At the 2018 Australian Under-20 Championships, Mudronja led South Australia to a near-upset of Victoria and was possibly the player of the tournament. In delivering an outstanding 23.2 points at 60.9% from the field and 47.1% from beyond the three-point arc, with 7.3 rebounds, 3.1 assists per game, Mudronja put his state on his back and nearly carried them all the way to a national title.
With an ability to take good care of the ball, he has a knack for being able to penetrate, draw contact and find open team mates. While is play making capability is exceptional, he is also an effective scorer. The Gaels have not just added another Aussie, Mudronja has the talent and skills to effectively replace Emmett Naar, although he often draws comparisons with one of the all-time Gael greats in Matthew Dellavedova. With Saint Mary’s back court already loaded, it will be interesting to see how quickly the point guard emerges from the pack.
3 | Deng GAK | Miami
Having represented Australia at the 2015 FIBA Under-19 World Cup where he averaging 4 points, 4.1 rebounds and 0.7 blocks for the Emus in finishing seventh, he will get his chance to join forces with Dejan Vasiljevic on court this season for the Hurricanes.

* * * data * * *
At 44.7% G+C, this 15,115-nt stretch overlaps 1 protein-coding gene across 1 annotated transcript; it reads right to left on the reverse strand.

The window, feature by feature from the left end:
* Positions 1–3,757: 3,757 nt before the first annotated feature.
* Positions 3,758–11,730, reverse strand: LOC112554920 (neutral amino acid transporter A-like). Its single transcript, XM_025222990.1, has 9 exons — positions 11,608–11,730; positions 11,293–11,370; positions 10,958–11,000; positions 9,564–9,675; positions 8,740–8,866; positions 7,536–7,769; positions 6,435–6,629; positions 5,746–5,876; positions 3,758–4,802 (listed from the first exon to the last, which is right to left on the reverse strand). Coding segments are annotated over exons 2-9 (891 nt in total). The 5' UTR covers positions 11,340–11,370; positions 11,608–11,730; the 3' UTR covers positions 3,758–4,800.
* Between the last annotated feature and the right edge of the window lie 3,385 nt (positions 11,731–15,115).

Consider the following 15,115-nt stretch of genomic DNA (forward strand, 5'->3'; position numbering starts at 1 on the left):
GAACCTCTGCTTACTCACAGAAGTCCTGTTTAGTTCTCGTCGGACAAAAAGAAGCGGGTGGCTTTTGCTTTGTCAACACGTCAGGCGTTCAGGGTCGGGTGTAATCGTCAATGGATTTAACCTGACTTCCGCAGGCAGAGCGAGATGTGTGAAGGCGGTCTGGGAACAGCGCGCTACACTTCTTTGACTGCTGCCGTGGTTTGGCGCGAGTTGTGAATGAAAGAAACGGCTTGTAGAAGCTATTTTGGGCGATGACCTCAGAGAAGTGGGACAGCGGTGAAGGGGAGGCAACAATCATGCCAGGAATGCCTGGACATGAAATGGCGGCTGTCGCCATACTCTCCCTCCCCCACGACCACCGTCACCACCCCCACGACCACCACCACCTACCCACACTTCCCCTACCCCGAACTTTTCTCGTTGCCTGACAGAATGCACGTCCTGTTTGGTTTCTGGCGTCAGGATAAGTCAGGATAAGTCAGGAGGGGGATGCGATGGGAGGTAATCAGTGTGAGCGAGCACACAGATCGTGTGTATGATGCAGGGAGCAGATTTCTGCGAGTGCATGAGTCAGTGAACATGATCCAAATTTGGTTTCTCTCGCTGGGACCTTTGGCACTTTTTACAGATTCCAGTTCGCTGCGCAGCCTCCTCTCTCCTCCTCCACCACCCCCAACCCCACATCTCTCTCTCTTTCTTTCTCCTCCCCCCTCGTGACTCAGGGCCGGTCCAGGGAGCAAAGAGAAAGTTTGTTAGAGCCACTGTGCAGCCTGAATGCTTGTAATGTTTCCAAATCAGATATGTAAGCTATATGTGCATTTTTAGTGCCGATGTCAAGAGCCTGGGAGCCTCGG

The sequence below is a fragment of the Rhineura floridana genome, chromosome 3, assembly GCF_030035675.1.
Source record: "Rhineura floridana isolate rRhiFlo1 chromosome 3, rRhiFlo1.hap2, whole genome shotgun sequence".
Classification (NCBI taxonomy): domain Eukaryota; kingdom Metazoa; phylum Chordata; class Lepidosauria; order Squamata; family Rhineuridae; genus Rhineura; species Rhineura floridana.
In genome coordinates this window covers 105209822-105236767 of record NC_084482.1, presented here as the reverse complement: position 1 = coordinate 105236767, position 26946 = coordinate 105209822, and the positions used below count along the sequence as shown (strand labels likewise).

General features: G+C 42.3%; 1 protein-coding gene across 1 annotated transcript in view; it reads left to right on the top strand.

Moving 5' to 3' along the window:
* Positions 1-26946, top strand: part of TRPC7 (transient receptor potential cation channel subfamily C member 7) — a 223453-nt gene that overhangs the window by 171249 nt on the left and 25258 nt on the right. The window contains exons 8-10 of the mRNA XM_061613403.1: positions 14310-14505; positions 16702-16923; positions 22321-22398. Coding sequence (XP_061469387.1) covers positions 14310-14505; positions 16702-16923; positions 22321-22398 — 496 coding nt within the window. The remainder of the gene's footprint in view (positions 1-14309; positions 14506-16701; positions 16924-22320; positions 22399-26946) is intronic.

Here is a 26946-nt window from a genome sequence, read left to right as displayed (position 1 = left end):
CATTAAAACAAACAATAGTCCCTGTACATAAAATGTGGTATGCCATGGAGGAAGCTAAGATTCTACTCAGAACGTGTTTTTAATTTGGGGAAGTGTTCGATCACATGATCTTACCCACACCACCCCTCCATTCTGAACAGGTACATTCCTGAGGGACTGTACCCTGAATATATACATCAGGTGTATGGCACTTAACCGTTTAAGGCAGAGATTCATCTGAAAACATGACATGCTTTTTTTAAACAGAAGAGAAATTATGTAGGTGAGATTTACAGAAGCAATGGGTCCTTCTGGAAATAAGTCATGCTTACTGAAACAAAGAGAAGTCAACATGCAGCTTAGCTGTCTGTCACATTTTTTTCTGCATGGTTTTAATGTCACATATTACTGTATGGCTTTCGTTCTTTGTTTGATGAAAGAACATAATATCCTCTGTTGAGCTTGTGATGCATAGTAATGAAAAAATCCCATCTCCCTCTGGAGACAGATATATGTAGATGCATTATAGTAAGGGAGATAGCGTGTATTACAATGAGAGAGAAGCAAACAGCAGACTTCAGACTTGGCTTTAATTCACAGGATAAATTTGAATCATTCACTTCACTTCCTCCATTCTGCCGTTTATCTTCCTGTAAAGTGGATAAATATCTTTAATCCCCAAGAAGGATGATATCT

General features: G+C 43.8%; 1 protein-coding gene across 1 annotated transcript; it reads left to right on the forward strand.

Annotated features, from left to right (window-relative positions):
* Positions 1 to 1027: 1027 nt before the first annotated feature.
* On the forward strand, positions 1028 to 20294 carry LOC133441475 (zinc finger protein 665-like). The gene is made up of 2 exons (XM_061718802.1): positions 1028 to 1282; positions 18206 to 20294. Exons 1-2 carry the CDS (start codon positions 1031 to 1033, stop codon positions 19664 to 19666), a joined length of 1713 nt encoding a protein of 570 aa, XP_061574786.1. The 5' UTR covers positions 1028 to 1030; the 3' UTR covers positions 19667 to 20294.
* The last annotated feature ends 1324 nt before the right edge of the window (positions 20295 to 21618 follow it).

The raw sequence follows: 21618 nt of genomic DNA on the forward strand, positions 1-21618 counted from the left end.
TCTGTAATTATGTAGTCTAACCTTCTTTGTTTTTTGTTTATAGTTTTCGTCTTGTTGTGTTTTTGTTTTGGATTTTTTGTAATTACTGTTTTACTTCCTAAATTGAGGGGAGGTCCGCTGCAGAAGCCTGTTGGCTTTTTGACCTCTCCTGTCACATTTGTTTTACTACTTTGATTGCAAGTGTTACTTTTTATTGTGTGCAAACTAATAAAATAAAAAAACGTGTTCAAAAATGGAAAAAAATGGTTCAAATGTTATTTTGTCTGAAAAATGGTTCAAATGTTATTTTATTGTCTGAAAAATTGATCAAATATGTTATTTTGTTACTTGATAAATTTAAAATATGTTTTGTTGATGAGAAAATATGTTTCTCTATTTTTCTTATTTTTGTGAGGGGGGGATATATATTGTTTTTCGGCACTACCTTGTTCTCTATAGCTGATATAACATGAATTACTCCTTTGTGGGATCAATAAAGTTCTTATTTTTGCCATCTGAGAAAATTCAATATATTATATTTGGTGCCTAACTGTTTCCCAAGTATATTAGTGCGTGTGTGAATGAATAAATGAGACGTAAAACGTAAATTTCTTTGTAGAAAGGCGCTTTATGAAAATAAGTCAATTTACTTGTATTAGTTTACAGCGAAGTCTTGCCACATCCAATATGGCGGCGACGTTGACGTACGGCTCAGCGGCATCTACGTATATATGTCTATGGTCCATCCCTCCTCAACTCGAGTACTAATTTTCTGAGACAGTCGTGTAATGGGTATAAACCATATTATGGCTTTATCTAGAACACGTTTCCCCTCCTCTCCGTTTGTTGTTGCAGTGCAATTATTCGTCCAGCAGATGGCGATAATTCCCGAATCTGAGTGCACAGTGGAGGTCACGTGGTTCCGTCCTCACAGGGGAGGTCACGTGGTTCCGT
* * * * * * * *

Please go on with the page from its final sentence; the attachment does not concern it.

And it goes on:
Gak was a highly regarded prospect coming out of Blair Academy (New Jersey), as he was ranked as the 94th best prospect by ESPN. Gak also had scholarship offers from blue chip programs such as Duke and Kansas before committing to Miami. He then sat out the 2017/18, maintaining four years of eligibility and his status as a red-shirt freshman this season.
Originally born in Cairo, Egypt, before moving to South Sudan, then ultimately Sydney, the 6’10 pivot made the move from Sydney to New Jersey in 2015 to attend Blair Academy. The move proved to be a highly successful one, given Gak’s high recruitment value.
Possessing an impressive 7-foot-5-inch wingspan, he has great length and versatility on the floor that has caused many to refer to him as a high upside player with NBA potential. He will now look to finally translate that potential for a Hurricanes team looking to return to the NCAA Tournament and create some noise.
2 | Kody STATTMAN | Virginia
Krause’s Queensland and Australian junior team back court partner Kody Stattmann is a flat-out scoring machine and is set to play at Virginia in the ACC this season.
Standing at 6’7, Stattmann averaged 31 points to lead the Australian Emus to a gold medal at the 2017 FIBA Oceania U17 Championships in Guam. He also averaged 4.4 steals and was duly named to the tournament’s All-Star Five at that event. Returning to the Australian team for the 2018 FIBA Under-18 Asian Cup, Stattmann posted 12.8 points, 3.2 rebounds and 1.8 assists per game, saving his best in the tournament final against New Zealand where his scored 17 points.